“And the one thing that I noticed is that the original policy did not include a full definition of different category fees, and I thought that that would be useful.”

A committee of 12 voting members, both student and faculty representatives, will serve as advisors that will work with the president regarding student fee issues. Questions and concerns were raised during the open forum regarding the language and meaning of certain regulations and fees listed in the revised executive order that affect CSU Stanislaus.

Since the revision, such as the cost for miscellaneous items, fees are now viewed and addressed within individual courses. Each student is charged the same amount for tuition while extra course fees are then assigned accordingly.

As the policy is different at each university, CSU Stanislaus is working on addressing new changes to the policy derived from the Executive Order 540.

“I am not changing the executive order,” Espinoza said. “I am only adding a section from the frequently asked questions document.”

At the open forum, the idea of working more closely with Associated Students Inc. and having more student representatives was addressed. This would allow for student suggestions and concerns to be more present in discussions.

The next open forum is scheduled to take place on Nov. 18 where the discussion will continue. The newly revised policy form is posted on the school’s website for students to view.

[post_title] => Student fees addressed at open forum [post_excerpt] => [post_status] => publish [comment_status] => open [ping_status] => closed [post_password] => [post_name] => student-fees-addressed-open-forum [to_ping] => [pinged] => [post_modified] => 2014-11-14 13:11:34 [post_modified_gmt] => 2014-11-14 20:11:34 [post_content_filtered] => [post_parent] => 0 [guid] => http://www.csusignal.com/?p=2957 [menu_order] => 0 [post_type] => post [post_mime_type] => [comment_count] => 0 [filter] => raw ) [2] => WP_Post Object ( [ID] => 2955 [post_author] => 87 [post_date] => 2014-11-14 15:00:07 [post_date_gmt] => 2014-11-14 22:00:07 [post_content] =>

Between Jan. 1 and Nov. 1, there have been 5,400 fires in California, burning 91,912 acres over the course of 2014, according to Cal Fire’s Incident Information.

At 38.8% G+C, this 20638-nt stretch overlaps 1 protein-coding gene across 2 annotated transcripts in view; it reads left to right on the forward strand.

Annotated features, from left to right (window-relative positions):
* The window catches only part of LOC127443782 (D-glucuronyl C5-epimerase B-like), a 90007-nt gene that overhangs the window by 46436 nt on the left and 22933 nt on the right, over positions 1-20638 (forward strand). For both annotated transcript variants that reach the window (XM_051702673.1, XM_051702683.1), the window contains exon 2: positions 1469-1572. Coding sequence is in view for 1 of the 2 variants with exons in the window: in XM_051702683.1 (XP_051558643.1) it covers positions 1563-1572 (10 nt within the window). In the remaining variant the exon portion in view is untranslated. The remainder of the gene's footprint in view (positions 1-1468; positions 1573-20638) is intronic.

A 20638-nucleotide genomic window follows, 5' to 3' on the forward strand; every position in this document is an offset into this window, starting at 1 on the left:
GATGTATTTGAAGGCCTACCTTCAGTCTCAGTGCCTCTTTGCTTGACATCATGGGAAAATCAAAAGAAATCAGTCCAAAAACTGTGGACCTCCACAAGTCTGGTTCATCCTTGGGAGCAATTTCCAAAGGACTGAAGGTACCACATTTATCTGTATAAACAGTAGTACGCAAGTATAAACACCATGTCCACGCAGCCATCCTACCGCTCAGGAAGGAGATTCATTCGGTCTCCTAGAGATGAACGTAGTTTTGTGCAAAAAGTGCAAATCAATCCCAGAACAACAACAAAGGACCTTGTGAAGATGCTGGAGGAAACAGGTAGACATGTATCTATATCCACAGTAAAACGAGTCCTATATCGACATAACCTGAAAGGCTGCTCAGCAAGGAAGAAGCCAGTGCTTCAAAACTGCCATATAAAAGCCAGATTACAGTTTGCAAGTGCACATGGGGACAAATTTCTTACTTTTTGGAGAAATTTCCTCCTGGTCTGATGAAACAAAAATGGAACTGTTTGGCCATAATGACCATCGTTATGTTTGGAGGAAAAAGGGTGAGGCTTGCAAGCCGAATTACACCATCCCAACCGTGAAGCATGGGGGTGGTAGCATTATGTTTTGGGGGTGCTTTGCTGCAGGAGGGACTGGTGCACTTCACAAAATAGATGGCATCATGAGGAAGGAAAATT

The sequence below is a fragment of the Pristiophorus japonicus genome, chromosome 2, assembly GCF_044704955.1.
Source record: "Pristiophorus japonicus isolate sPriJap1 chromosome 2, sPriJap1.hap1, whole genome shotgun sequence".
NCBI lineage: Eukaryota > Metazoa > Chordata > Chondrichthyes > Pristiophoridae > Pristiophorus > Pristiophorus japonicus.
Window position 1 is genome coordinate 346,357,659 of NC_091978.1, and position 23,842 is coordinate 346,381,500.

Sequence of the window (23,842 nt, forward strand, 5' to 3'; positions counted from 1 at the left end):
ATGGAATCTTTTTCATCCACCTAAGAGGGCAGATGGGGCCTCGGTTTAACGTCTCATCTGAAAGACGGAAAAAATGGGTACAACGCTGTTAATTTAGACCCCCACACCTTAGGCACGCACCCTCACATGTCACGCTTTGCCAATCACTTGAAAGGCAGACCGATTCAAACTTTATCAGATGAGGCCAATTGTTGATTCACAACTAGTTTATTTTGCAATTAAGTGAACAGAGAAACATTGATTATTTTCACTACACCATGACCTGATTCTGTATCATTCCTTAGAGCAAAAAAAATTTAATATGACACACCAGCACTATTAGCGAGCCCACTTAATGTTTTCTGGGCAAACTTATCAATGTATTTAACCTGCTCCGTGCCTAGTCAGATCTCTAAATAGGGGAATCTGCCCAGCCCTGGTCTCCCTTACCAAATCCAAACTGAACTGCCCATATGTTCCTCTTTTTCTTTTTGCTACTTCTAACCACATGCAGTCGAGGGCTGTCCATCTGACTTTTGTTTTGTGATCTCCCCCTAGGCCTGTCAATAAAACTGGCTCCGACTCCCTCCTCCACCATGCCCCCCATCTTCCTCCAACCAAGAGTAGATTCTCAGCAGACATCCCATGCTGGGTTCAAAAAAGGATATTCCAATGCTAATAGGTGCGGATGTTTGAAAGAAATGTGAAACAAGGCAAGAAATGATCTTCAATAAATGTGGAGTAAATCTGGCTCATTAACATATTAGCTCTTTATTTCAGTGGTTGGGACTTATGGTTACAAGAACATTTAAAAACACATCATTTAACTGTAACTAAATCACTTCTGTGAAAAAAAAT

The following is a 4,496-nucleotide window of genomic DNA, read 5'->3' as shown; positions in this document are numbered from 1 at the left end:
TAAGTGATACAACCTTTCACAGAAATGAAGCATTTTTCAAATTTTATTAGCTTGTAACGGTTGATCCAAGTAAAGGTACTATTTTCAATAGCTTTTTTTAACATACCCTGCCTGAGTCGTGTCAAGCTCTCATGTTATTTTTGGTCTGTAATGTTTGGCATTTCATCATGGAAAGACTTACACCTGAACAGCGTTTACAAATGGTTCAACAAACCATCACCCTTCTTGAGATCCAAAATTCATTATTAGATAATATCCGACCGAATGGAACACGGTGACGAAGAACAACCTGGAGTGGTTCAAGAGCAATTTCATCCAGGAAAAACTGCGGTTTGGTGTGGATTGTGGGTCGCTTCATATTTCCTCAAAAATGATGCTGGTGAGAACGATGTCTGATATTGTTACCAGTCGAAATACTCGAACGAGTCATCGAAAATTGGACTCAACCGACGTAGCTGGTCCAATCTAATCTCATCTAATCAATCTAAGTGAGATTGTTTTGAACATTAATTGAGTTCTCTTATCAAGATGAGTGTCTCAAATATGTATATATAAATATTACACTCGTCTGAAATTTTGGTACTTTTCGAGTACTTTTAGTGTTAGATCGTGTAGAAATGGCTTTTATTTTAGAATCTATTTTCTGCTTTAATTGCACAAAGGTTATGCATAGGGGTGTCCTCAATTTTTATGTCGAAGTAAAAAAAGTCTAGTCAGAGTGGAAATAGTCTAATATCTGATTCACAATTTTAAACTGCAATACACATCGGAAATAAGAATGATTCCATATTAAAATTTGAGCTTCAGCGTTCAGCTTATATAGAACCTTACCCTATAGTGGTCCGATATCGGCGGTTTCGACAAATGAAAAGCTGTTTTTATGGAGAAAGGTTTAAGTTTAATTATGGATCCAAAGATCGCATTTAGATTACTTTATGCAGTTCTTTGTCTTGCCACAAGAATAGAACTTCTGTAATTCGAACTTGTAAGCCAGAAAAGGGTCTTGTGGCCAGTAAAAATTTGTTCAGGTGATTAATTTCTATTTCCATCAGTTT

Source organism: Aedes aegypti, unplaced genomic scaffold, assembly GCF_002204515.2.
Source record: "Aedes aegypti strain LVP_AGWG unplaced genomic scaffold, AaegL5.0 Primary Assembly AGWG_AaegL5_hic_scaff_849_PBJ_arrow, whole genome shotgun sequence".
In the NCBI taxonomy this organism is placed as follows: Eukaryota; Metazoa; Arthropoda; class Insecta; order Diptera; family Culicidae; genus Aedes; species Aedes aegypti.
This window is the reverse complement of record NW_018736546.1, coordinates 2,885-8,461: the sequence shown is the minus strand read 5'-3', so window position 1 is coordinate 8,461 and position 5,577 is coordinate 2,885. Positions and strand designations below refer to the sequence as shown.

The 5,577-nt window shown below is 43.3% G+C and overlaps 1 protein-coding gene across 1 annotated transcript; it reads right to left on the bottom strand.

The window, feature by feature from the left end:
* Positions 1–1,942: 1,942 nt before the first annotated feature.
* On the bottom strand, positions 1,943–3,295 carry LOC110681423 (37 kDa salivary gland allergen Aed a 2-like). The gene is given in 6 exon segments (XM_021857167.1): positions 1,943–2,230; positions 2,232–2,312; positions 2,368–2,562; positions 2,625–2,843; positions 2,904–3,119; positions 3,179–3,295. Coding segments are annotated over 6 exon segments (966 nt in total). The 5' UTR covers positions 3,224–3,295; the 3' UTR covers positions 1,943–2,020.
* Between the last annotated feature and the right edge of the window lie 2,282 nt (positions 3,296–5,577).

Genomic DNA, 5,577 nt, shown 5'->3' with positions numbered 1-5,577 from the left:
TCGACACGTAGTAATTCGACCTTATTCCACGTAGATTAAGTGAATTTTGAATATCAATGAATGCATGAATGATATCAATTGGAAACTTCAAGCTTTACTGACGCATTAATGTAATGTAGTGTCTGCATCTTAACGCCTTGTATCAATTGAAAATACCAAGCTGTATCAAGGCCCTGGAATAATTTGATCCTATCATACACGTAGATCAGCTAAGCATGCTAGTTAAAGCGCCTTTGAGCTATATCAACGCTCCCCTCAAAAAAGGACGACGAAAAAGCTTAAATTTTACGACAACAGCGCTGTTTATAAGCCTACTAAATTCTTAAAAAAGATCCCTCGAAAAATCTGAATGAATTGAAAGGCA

The California Department of Corrections and Rehabilitation (CDCR) Conservation Camp Program (CCP) has provided inmate firefighters to aid in fighting the flames.

Since 1915, this program has aimed to provide an able and trained workforce for Cal Fire as well as help with community conservation projects.

In 2008, this program worked with the Turlock Fire Department.

Through the CDCR and Cal Fire, the Central California Women’s Facility was given the task of restoring a 1927 American LaFrance Quadruple Combination City Service Ladder Truck for the Turlock Fire Department and the City of Turlock.

For almost an entire year, six female inmates worked on and completed the restoration of the truck.

“It’s important to the city of Turlock and to the Turlock Fire as it will be used for parades, school programs, and other community functions,” said Deborah Patrick, California Corrections Women’s Facility Warden, in a press release.

“It also provided several of our inmates the opportunity to put their vocational skills into practice, increasing their odds of success for eventual re-entry into their community and future job prospects.”

These inmate fire crews are trained to respond to many different types of emergencies, which include fires, floods, search and rescue missions and earthquakes.

Cal Fire states that the CCP inmates provide about three million person-hours fighting fires and responding to emergencies along with seven million person-hours for community service projects.

During the off-season, inmates working with fire departments earn anywhere from $1.45 to $3.90 per day for community service projects.